When a Lasting Power of Attorney has not been created, families often have to apply to the Court of Protection to be appointed to act as a Deputy for a family member when they lack the mental capacity to make decisions for themselves (such as managing their finances or decisions about their personal welfare).
A sudden and drastic deterioration in a loved-one’s health can mean that care is needed and the children of the family must access the bank accounts, or even sell the family home, to pay for it. Without having a Lasting Power of Attorney in place, the children have no authority to deal with any of the finances. Their only option is to apply to the Court of Protection to be appointed as a Deputy. If you need to make a Deputyship application, Chilcotts Law can help you through the process of making the application and applying to the Court. We can also provide advice and representation if your application has been contested by another party.
The Deputyship application process with the Court of Protection typically takes a number of months to complete. Usually the Deputy would be a relative, but a close friend or an independent person such as a bank manager, accountant or a solicitor could also be appointed. In some cases, where there is nobody suitable to act as deputy, the Court may appoint an organisation, for example a Local Authority or the Office of the Public Guardian as deputy. We are able to offer a professional Deputy service for those who are unable to take on the responsibility of managing someone else’s affairs.
Responsibilities of Court Appointed Deputies
Deputies’ responsibilities depend on the needs of the person on whose behalf they are appointed to act, but as with a Lasting Powers of Attorney, most frequently the powers granted to the Deputy relate to:
- The person’s property and financial affairs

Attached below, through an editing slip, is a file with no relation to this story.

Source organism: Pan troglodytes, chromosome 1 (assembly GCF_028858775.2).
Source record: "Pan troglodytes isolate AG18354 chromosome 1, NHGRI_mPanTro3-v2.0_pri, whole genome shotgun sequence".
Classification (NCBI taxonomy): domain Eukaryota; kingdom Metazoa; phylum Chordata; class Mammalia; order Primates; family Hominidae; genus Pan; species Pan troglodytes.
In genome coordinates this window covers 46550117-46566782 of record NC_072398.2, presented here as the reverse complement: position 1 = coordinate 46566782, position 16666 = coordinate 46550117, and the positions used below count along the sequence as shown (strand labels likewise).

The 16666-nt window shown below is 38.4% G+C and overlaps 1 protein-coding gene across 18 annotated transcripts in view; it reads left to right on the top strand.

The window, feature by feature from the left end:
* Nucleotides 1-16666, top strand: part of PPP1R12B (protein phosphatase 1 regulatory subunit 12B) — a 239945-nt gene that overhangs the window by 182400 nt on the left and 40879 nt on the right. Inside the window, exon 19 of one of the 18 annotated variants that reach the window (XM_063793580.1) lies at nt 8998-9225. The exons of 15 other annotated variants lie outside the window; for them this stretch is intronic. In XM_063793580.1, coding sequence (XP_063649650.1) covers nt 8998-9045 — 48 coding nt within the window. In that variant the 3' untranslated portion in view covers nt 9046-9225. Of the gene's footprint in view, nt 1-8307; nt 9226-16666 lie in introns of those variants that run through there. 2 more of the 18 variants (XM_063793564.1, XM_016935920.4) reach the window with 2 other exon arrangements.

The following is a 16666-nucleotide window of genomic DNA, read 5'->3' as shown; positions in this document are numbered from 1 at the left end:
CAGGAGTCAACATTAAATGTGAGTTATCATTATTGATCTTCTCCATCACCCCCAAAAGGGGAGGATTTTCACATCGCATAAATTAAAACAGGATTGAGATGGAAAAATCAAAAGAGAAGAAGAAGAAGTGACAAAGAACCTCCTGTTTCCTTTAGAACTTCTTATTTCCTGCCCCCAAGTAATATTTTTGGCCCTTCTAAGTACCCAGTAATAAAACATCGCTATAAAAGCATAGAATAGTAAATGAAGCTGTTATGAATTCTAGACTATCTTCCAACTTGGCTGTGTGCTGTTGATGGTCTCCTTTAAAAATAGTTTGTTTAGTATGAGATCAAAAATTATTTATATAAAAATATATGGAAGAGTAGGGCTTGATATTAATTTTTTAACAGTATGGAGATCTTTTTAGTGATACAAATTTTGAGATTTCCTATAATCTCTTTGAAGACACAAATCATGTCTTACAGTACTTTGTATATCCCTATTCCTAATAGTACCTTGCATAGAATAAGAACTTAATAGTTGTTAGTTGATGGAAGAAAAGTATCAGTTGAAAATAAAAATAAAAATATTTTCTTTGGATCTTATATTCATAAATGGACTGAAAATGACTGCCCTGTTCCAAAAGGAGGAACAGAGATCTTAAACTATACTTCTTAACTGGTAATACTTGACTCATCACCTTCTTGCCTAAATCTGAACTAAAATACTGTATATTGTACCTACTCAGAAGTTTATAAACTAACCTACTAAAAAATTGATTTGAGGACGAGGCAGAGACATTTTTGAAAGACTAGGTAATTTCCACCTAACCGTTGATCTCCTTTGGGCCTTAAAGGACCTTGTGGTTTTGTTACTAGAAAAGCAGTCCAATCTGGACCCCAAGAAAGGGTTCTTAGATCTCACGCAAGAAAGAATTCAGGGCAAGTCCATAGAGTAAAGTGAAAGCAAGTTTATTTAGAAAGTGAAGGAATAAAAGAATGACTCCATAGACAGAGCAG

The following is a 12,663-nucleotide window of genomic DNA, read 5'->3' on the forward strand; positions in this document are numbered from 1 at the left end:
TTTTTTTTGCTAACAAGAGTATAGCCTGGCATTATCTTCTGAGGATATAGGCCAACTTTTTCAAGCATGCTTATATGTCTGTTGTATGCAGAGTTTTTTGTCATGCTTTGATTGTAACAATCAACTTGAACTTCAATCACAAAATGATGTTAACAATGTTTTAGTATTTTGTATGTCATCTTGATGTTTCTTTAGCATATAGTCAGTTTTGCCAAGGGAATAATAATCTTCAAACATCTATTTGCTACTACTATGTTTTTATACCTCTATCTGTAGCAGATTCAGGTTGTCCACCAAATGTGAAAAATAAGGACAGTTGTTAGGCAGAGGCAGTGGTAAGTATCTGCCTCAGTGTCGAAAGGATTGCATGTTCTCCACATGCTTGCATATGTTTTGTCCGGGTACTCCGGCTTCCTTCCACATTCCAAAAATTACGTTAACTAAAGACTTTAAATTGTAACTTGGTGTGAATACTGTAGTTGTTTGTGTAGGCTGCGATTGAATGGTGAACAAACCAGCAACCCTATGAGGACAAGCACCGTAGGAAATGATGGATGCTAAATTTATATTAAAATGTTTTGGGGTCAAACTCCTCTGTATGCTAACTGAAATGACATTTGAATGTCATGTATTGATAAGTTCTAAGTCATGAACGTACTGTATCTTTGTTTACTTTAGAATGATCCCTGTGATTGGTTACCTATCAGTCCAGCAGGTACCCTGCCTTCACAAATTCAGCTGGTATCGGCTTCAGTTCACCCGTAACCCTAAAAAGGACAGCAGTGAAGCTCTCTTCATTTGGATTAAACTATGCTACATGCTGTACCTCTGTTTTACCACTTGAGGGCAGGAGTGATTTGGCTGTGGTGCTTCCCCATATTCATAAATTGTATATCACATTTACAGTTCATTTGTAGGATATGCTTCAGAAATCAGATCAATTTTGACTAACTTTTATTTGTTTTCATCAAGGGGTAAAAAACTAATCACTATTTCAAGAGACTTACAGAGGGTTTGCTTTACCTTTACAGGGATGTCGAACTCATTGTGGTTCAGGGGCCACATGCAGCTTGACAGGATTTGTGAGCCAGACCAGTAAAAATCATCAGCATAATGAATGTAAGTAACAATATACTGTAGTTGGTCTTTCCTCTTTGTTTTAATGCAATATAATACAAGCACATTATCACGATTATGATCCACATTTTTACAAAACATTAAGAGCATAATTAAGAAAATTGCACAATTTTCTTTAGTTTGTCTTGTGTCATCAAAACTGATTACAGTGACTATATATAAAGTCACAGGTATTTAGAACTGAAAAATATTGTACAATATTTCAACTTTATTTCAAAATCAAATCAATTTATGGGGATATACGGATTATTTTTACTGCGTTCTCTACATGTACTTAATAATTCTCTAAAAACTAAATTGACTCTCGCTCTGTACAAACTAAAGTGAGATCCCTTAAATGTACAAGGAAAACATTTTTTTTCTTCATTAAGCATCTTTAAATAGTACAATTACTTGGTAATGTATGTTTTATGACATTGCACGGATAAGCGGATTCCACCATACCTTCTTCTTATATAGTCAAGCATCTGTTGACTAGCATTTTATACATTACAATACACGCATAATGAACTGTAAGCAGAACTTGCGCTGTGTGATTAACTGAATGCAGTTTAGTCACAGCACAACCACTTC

- The person’s personal welfare, which could include decisions about medical treatment or social care
As with a Lasting Powers of Attorney, different people can be appointed to take responsibility for each area.
Responsibilities under the Mental Capacity Act
Court appointed Deputies are required to adhere to the five principles of the Mental Capacity Act 2005. Essentially this means that they have to take steps to help the person lacking capacity to make their own decisions, where it is practicable. It also means that where a Deputy makes a decision on behalf of someone lacking capacity, they must do so in that person’s best interests.
Monitoring of Court Appointed Deputies
The Office of the Public Guardian monitors the performance of Deputies. Each Deputy has to complete an annual report using the Deputy Declaration Form.
The Deputy Declaration Form asks for details of decisions that have been made during the past year, and the steps that have been taken to involve the person lacking capacity in the decision making process. Property and Affairs Deputies also have to provide detailed information about financial transactions.
If you are appointed as a Deputy, you should therefore keep detailed records, including your own notes and copies of any documents relating to decisions you have made, including bank statements, receipts and invoices, and any letters or reports.